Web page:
Senoia family among few in the dark
by Clay Neely
Jacqueline Childers is starting to feel a bit, well, isolated.
After losing power at 7 a.m. Wednesday, Jacqueline, her husband, Pete, and their three children were literally in the dark and not getting any answers from Coweta-Fayette EMC.
“It’s a bit frustrating,” said Childers late Friday from her driveway on Georgia 85, just between Senoia and Haralson. “You wouldn’t know we don’t have power except for this tension cable lying in the middle of our driveway.”
All their surrounding neighbors have power, but the Childers’ home remains off the grid.
“Nobody has pulled in our driveway, no one has even slowed down,” said Childers. “It’s all I can do from standing in middle of the highway to flag down a truck. I’ve tried calling EMC, emailing them, but I can’t get a real person on the phone. If you drove around and looked at all the other homes around us, you’d never know we didn’t have power, too.”
The family has been using an inverter hooked to a boat battery that can recharge their cell phones and power a few lamps.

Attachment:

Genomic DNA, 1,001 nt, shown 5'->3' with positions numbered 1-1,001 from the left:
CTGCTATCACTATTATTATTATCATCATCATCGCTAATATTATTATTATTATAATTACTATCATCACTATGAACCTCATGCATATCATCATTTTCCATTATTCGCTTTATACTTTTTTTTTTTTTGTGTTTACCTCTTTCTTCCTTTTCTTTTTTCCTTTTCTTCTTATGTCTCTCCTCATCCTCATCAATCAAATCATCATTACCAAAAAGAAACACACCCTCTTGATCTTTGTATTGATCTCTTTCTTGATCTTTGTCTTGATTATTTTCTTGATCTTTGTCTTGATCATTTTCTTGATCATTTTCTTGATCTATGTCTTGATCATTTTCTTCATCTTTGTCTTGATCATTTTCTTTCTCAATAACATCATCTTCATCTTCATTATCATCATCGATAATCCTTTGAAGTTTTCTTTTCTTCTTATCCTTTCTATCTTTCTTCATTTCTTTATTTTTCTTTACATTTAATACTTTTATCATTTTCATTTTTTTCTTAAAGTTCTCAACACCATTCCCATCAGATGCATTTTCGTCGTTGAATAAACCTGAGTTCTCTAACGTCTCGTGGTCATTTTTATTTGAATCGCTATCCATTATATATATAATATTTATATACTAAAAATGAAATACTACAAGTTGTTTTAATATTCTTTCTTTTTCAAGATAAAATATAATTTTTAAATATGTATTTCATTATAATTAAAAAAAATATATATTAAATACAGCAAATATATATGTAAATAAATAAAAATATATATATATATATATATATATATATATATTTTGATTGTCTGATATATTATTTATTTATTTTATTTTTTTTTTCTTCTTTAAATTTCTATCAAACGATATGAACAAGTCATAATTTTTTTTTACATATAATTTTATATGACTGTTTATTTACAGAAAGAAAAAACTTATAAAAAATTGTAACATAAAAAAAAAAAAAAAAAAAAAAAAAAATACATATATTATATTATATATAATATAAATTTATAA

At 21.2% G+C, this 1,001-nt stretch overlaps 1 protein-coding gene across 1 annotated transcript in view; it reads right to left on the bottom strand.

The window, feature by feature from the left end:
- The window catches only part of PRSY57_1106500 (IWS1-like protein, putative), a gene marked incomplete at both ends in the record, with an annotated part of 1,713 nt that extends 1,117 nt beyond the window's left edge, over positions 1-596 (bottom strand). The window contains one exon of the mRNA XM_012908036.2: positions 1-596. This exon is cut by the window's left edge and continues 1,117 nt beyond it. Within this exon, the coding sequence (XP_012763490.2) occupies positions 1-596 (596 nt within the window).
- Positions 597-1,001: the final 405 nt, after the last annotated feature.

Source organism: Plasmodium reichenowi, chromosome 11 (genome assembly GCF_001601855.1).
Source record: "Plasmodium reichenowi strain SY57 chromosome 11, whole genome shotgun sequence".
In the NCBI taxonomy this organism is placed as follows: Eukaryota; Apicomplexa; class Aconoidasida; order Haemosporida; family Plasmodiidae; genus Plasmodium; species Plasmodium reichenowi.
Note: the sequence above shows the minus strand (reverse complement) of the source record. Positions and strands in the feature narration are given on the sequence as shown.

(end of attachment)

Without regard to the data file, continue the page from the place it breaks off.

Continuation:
“We’re on total gas and have firewood, so we’re keeping warm. It’s been 56 hours and it’s like we don’t exist. Where are they and why aren’t they answering? We haven’t seen anyone.”
On Thursday night, they received word that Coweta schools would be in session the next day. Jacob, a 10-year-old Eastside Elementary student, collected water from a nearby creek so that he and his siblings could clean up before school.
“Every kid in my class had electricity but me,” said Jacob.
“In all honesty, we’ve had worse storms. It was never inaccessible to anyone. So, why? And I know there are still some that are just as hoppin’ mad as I am, but something has to give,” said Childers.
Across town on Elders Mill Road, Georgia Power linemen from Valdosta were in the middle of repairing a blown transformer Friday in one of the hardest hit areas in Senoia.
“We get people coming by and asking us when their power is going to be restored,” said lead lineman Jeb Dasher. “We left Valdosta on Tuesday and we’ve been working 16-hour shifts ever since.”
“We got the main cases of trouble last night and got the three phase mainline hot and then today just taking care of the small cases, cleaning up,” said Dasher.
Dasher’s crew doesn’t have a specific method of attack, per se. Their lead engineer gets out ahead of them, picks a circuit and figures out what’s wrong. Once he’s made his notes, it’s passed to Dasher and the other linemen.
“We never know where we’re going. We only find out once we’re done.”